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In the 17th century, the tunnel is equipped with a pre-Hispanic wood carvings, first discovered in Mexico

The eastern end of the tunnel, where the water exited, it was decorated in a rock-carvings and stucco reliefs. (Photo: © Edith Camacho INAH)

Archaeologists have discovered in the 17th century, the tunnel is filled with indian rock art) in the city of Ecatepec in Mexico. The tunnel is likely to be served as part of a floodgate to a dike into the water, on the one hand, and the left on the other — designed to be used in the monitoring of the ongoing floods that ravaged the country.

The wooden carvings, the beauty of the east end of the 27.6-meter-long (8.4-meter) tunnel, 11 of the pre-Hispanic-sculptures — have been, or that will date back to native americans, who lived in the area for the 1521 when it was conquered by the Spanish in the form of etchings in the rock, called “rock it” and plaster bas-reliefs. They are made up of a sculpture, a picture, and then painting it with lime, said Raúl García Chávez, co-ordinator of the shed, and the improvement of the band.

The engravings are of a ‘chimalli’ or ‘ war-shield, a flint point, and the head of a bird of prey, while the stucco bas-reliefs look like rain drops.

The raindrop symbols are found on the upper part of the keystone is the top stone that holds the arch together, at the east end of the tunnel, where the water is dependable, these symbols represent a link with Tlaloc, the Aztec god of rain, Chavez told Live Science. In the lower part of the keystone is carved with the image of a temple. On the west side, where the water has once entered the tunnel, the researchers found a greater petroglyph, which they are currently studying. She was also a four-iron nails, and two 21-foot-long (6.5 m) with wooden beams on the ceilings.

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The dam, which today is known as the Albarradon de Ecatepec is located 2.5 miles (4 kilometers) long. It was built in 1605, in order to control the water that is in the city of Texcoco in the nearby Xaltocan, and Zumpango lakes, according to a statement released by the mexican National Institute of Anthropology and History (INAH).

Because Mexico City is situated in a basin where water has no outlet, and the town has dealt with periodic flooding, since ancient times. The embankment was tough, for two decades, until the great Flood of 1629, took possession of the city, which can still be flooded for up to five years before all the water had disappeared. Colonizers changed to “cancelled” and the floodgate at the time it is covered with millions of rocks, and ash; they are later ordered the construction of two locks, Chavez said.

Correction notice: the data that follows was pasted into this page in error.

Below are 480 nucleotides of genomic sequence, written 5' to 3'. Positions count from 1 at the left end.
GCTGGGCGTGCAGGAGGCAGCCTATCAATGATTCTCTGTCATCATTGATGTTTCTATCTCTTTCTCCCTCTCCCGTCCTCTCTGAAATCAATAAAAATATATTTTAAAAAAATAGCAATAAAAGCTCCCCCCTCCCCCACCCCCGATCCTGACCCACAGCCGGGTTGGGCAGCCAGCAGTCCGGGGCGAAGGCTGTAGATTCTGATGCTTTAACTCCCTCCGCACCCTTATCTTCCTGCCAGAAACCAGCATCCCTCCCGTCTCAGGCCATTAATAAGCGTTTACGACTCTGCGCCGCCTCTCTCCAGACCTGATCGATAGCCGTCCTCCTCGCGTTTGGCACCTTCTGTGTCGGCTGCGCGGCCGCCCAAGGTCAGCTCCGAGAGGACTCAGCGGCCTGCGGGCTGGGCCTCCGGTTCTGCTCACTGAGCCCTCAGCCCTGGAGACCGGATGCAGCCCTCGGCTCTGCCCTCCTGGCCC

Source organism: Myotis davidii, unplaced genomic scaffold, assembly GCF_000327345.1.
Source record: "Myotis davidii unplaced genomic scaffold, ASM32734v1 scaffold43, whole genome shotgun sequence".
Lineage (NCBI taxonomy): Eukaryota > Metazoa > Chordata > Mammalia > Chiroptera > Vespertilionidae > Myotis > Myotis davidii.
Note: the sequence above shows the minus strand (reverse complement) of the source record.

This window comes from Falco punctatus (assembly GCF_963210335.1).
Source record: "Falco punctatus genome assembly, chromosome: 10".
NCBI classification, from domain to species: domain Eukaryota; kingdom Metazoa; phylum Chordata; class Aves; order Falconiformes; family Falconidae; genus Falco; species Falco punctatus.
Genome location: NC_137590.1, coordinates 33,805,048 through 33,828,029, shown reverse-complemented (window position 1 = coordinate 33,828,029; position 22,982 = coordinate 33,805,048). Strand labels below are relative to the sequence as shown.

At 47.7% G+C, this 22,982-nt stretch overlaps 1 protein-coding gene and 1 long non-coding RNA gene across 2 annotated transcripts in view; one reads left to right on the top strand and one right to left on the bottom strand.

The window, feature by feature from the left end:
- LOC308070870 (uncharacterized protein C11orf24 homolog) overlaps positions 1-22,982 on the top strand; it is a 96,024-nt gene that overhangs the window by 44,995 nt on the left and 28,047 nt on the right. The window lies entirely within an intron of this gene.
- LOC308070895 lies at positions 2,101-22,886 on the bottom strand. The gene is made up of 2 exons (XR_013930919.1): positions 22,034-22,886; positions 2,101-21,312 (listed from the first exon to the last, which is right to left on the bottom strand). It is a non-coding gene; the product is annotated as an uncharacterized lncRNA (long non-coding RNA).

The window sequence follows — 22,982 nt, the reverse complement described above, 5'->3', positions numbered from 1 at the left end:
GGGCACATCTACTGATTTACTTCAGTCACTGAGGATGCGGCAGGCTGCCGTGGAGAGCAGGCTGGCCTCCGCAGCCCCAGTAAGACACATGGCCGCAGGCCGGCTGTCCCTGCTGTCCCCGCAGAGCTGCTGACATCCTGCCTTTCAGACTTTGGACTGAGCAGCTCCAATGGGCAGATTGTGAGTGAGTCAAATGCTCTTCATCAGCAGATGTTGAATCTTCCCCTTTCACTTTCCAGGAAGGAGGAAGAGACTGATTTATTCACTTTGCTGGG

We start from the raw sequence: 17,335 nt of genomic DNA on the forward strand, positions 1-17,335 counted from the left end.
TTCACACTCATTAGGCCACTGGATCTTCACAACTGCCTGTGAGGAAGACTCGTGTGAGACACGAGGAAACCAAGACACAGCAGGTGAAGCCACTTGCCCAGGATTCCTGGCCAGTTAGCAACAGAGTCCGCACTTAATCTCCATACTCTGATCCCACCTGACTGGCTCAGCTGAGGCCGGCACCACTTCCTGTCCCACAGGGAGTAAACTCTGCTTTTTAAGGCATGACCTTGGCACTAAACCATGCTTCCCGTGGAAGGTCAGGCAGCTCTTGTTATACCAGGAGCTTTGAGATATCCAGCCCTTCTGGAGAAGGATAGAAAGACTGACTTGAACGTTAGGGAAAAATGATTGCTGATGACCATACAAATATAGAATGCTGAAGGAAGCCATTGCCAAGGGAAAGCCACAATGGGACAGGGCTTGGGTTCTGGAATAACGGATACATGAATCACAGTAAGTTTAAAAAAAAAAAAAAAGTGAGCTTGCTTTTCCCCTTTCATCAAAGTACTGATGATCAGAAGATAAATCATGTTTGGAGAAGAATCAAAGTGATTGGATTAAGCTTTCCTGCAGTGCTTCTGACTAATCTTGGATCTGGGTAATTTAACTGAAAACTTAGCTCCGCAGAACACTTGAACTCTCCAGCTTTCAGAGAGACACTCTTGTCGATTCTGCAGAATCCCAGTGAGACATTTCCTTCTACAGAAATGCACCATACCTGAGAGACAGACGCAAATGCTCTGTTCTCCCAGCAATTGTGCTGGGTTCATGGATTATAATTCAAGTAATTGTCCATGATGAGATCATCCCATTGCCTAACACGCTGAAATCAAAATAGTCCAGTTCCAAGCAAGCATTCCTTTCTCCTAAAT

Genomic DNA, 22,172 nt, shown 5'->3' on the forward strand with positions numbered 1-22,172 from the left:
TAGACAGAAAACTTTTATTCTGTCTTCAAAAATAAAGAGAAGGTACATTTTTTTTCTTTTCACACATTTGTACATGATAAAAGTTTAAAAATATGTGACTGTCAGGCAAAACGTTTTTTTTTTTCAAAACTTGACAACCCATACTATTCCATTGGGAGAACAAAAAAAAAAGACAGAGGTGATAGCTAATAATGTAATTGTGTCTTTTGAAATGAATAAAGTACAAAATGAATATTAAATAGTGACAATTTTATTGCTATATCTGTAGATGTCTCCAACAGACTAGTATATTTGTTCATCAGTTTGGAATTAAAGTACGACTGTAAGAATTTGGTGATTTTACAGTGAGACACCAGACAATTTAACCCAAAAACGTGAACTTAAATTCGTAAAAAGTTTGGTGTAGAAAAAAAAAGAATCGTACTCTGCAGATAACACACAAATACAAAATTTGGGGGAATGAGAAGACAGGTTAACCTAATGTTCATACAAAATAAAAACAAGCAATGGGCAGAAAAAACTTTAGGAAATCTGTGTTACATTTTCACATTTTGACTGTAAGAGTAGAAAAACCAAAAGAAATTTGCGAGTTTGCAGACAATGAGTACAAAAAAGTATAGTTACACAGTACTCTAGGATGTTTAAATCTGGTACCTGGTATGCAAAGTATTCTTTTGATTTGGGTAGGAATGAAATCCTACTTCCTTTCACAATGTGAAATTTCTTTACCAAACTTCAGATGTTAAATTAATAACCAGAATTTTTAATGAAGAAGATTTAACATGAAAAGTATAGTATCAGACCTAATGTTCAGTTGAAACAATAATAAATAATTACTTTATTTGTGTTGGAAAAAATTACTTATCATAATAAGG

Three thousand of the world’s indigenous people, are thought to have been built on the dike, under the supervision of the Spanish friars Jerónimo de Aguilar, and Juan de Torquemada, Chavez said. And the new wood carvings and plaster reliefs show the influence of the world’s indigenous people, and some of the techniques, such as the arch of the tunnel, which is more similar to the European methods, according to the statement.

“It doesn’t have to be pre-Hispanic methods, but the semi-circular arcs, and segments of andesite, limestone, and sand for mortar, and the depth to the top of it, with stones, a master of lines and ashlars’ or the delicately carved in stone, Chavez said in a statement, referring to the tunnel. To the Roman and Spanish influences.”

The theory is that the glyphs and stucco work on the tunnel was for people in the pre-Hispanic towns, of Ecatepec and Chiconautla, along with many other indigenous groups in the area to create the embankment for eight months, ” he said.

INAH, together with the Mexican government embarked on the recovery and strengthening of the dike in 2004. As a part of the area has now been renovated and turned into a park and opened to the public in a few weeks, according to the statement. The original stuccos, nature, nails, and wooden beams will be transmitted to the Casa Morelos Community Center, as well as, replicas can be installed in place of the artifacts.

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Originally published on Live Science.

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